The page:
NATO grapples with how hard to push back against Putin over Ukraine

German Chancellor Angela Merkel speaks with French President Francois Hollande at a NATO meeting in Newport, Wales, on Sept. 5, 2014.
(Charles Dharapak / Associated Press)

For all of Russian President Vladimir Putin’s complaints in recent years about the West’s threat to Russian security, NATO had been paying little attention to its former Cold War foe. The conflict in Ukraine has changed all that.

For years, NATO has focused on missions in distant places, such as Afghanistan and Libya, and admitted only one former Warsaw Pact member, Albania, in the last decade.

As military spending by NATO members fell 20% during the last five years, some Western leaders wondered whether the alliance had a future at all.


But as the North Atlantic Treaty Organization’s summit in Wales last week made clear, Western leaders see the Russian moves in Ukraine as a direct threat to NATO members individually and to the postwar order generally.

The 28 members are in the midst of an internal struggle over how strongly to push back against Russia. Some argue against what they see as overreactions that would risk military confrontation. Yet it is clear that defense against possible Russian moves is again a top priority and that NATO will carry out at least a limited buildup of forces along an East-West divide that is hundreds of miles closer to Moscow than it was in the Cold War era.

“Putin’s actions in Ukraine have reinvigorated NATO in a way that would have been unimaginable only a few years ago,” said Michael McFaul, former U.S. ambassador to Russia and former advisor to President Obama. “The alliance was struggling to find a new role and talking about things to do beyond Europe.

“Now, because of him, they’re focused on their original purpose,” said McFaul, now at Stanford University. “This is a self-fulfilled prophecy.”

NATO didn’t agree to supply arms to Ukraine at this summit, as some members wanted, nor to throw out its 1997 agreement with Moscow that pledges not to permanently base troops near Russia’s borders.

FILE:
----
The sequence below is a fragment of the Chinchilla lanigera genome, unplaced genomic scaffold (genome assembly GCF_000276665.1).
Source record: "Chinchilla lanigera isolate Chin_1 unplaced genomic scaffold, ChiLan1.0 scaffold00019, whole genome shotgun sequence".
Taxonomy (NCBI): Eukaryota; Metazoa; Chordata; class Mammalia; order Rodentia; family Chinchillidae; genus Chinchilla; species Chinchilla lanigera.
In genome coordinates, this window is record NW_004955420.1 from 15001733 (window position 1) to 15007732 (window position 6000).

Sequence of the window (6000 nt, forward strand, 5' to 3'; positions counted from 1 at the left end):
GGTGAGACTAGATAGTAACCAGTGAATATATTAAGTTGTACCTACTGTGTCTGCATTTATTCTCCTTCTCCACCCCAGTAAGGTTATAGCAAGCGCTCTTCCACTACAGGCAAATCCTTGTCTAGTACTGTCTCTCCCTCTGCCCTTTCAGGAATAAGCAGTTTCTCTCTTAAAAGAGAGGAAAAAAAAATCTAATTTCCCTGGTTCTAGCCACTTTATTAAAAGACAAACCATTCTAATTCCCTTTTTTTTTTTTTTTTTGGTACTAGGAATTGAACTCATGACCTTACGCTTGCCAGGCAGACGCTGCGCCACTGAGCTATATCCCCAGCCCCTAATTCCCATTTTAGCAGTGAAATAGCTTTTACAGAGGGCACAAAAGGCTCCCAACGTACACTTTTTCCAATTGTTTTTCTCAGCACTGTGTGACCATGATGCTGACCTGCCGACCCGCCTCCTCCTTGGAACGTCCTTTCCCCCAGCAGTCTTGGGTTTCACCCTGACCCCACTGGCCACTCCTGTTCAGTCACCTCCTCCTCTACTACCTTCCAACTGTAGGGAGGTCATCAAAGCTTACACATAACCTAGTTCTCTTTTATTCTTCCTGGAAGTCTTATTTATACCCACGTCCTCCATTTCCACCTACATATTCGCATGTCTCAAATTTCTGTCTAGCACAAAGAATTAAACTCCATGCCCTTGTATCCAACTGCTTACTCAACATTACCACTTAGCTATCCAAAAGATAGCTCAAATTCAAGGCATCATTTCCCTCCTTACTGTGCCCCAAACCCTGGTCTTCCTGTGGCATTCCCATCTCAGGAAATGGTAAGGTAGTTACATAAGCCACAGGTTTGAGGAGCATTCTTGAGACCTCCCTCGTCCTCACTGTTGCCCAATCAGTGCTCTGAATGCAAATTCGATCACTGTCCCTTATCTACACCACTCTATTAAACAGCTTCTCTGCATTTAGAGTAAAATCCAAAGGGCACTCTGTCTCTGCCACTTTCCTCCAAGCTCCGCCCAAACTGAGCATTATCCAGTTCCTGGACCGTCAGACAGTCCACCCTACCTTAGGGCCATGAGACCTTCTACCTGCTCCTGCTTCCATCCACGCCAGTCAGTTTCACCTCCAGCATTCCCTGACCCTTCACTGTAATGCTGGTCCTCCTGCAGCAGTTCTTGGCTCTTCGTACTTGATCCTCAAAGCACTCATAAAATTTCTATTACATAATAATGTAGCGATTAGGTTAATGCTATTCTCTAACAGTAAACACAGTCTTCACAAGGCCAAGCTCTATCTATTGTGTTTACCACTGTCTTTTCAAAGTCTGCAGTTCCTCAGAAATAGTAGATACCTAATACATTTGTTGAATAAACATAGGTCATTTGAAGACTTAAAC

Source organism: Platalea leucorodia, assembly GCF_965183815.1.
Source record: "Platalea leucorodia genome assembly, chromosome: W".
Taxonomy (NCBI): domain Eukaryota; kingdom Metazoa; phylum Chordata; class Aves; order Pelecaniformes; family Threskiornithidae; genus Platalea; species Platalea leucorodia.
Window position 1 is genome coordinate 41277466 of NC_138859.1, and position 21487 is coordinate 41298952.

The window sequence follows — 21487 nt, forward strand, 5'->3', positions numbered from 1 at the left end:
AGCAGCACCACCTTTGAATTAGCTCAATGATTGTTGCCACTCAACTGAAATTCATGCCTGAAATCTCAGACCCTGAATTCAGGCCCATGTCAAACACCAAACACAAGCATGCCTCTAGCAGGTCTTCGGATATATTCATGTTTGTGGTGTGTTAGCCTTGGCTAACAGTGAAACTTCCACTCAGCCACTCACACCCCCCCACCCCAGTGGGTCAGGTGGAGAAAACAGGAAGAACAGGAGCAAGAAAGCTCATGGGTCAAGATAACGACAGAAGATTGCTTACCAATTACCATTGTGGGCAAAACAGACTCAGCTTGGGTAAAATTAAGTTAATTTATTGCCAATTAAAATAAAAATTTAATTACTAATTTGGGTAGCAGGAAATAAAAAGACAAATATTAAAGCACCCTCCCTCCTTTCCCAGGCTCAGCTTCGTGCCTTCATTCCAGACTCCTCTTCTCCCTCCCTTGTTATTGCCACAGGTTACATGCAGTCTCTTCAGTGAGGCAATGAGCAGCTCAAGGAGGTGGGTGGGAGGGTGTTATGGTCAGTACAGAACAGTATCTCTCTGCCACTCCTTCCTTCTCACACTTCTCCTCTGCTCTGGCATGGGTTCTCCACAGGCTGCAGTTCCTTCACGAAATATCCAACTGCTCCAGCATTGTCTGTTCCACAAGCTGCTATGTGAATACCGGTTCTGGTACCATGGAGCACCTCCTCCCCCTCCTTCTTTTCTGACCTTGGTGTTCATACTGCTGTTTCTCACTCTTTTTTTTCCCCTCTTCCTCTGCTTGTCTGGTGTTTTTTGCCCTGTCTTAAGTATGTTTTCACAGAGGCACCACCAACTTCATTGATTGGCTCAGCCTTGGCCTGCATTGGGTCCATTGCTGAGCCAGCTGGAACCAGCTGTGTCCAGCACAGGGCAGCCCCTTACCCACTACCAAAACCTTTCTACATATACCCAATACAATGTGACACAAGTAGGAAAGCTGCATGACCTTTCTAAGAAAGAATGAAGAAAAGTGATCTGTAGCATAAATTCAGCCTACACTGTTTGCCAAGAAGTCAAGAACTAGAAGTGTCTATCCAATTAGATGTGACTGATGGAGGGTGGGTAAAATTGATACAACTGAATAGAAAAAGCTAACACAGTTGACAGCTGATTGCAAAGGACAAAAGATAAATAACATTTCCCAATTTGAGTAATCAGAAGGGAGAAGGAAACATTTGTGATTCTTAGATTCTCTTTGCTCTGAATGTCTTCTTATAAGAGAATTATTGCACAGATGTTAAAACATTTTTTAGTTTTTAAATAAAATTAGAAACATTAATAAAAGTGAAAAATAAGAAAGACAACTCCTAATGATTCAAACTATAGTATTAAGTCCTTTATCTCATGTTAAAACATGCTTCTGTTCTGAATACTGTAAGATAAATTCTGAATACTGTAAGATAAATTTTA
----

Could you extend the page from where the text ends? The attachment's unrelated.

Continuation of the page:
But NATO skirted the edge of the no-bases pledge by agreeing to a “continuous” military presence along Russia’s frontiers. It recommitted to its core pledge to defend each member, as expressed by Obama’s promise that the United States would be willing to go to war with Russia to protect tiny Latvia, Lithuania and Estonia. NATO approved formation of a 4,000-troop vanguard force that could move within hours to Russia’s border, as well as upgrading military exercises and deployments.


Obama also has urged NATO to begin a long-term effort to rebuild Ukraine’s army and to consider adding new members to the alliance.

Putin has long resented what he sees as the West’s post-Cold War alliances with Eastern European countries and has believed that restoring Russian control over former Soviet territories could return the country to greatness.

In the West, passionate debate has raged over whether NATO’s post Cold War expansion was wise or provocative. To Putin, however, the issue seems clear: He saw the expansion as a threat to Russia and seized an opportunity to play on Western “encroachment” to build political support at home.

In February, when Ukraine’s pro-Russia government collapsed, Putin decided he could not allow the new government to be economically aligned with the West.

“He decided to show once and for all he would push back on Western expansion,” said James Goldgeier, dean of American University’s School of International Service and a former Europe advisor in the Clinton White House. “He saw it all as humiliation.”

But Putin has undermined his own cause, many experts say, by playing up the East-West conflict in a way that has strengthened the resolve of many Western countries. He has made statements that strengthened the arguments of NATO members who have been pushing the alliance to stand up to the Kremlin.

Putin told Jose Manuel Barroso, president of the European Commission, that Russian troops could take over Ukraine in two weeks. In a speech, he declared that Russia’s enormous nuclear capability was a “reality,” and said that Kazakhstan “never had any statehood,” a chilling reminder of a claim he once made to former President George W. Bush that Ukraine was not a “real country.”

John Herbst, a former U.S. ambassador to Ukraine who now is with the Atlantic Council, said the Russian leader’s bravado was a blunder. Putin wanted to show his contempt for his Western adversaries, he said, but “just by mouthing off, he’s hastening the process of NATO taking a stronger position on Russia.”

McFaul, the former ambassador to Russia, said that though some NATO members continue to resist confrontational moves, the West will steadily advance to a tougher line.

NATO members now feel pressure to increase their military spending, he said, adding that he believes NATO will eventually open permanent bases near Russia’s border and will strengthen ties to Ukraine and Georgia, though those countries will not become alliance members anytime soon.

McFaul said worries about Russia will freeze Western plans to further reduce the nuclear arsenal. Though there was “momentum” in 2009 within the Obama administration for scaling back on nuclear weapons in Europe, “that’s over now.”

Russia will respond by building up its own forces on the border, McFaul predicted. That could lead to risky confrontations — between patrolling warplanes, for instance — as happened during the Cold War, he said.

At the same time, the two sides have been moving apart economically amid Western sanctions that are tipping the Russian economy into recession.

In hindsight, McFaul said, the summit and discussions of recent days “will be seen as a historic pivot, back to NATO’s original main concerns.”